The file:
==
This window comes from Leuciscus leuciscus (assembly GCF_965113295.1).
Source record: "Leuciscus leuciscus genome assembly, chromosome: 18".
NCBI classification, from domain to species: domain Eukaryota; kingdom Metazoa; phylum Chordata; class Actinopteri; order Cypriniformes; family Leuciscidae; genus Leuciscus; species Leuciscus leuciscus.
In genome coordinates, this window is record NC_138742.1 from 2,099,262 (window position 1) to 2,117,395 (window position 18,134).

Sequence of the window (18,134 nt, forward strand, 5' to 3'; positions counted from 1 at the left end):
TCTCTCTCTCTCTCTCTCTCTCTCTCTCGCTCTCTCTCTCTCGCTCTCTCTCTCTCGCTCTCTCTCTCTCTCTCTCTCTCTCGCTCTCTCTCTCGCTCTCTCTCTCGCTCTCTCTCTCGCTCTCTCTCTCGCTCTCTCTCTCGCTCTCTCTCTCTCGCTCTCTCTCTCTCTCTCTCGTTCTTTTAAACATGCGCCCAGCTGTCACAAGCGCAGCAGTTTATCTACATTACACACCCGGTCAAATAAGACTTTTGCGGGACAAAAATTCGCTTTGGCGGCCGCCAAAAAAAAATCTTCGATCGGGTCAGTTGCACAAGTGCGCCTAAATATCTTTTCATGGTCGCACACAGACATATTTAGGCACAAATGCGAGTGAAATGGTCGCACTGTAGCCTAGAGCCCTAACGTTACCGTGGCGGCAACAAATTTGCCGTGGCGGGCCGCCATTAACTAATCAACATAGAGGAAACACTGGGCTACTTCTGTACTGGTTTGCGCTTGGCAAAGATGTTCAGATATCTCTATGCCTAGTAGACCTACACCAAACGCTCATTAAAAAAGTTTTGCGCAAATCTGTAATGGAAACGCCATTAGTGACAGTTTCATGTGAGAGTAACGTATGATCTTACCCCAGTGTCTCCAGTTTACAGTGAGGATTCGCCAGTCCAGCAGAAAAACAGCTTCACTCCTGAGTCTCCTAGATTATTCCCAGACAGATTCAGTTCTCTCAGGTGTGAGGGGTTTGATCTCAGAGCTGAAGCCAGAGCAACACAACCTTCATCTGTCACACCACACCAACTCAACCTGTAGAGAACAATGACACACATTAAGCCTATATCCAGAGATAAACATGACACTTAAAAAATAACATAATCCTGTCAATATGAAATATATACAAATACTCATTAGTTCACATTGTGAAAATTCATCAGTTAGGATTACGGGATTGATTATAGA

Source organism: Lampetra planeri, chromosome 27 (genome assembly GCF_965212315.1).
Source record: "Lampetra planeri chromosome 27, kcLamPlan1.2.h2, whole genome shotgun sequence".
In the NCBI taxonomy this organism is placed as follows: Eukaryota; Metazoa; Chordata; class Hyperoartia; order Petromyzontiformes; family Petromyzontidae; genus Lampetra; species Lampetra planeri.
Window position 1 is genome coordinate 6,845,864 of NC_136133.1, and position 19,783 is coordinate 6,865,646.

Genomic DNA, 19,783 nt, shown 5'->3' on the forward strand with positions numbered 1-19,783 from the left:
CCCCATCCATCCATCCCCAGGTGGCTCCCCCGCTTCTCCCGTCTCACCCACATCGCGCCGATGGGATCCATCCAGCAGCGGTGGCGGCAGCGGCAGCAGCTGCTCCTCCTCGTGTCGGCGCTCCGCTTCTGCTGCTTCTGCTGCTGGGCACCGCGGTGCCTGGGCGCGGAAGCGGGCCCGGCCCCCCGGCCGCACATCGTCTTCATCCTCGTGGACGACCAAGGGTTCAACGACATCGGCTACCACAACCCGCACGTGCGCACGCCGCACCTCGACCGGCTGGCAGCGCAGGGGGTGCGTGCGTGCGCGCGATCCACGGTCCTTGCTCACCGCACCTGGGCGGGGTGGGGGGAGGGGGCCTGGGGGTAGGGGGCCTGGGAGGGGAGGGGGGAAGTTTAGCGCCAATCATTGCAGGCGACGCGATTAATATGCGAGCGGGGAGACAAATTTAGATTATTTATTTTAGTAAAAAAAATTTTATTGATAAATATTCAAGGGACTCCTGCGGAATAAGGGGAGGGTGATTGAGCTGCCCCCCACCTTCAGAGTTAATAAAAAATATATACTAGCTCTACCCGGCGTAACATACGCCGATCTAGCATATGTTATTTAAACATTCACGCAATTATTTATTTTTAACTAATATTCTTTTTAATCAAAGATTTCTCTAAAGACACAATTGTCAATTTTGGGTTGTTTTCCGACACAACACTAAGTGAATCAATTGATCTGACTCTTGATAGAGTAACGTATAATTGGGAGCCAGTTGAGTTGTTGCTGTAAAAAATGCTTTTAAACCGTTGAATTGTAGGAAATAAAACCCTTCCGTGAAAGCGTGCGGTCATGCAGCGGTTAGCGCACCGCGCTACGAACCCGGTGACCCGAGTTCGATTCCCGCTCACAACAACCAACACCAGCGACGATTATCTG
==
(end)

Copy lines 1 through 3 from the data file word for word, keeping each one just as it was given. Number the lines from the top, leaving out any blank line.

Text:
This window comes from Leuciscus leuciscus (assembly GCF_965113295.1).
Source record: "Leuciscus leuciscus genome assembly, chromosome: 18".
NCBI classification, from domain to species: domain Eukaryota; kingdom Metazoa; phylum Chordata; class Actinopteri; order Cypriniformes; family Leuciscidae; genus Leuciscus; species Leuciscus leuciscus.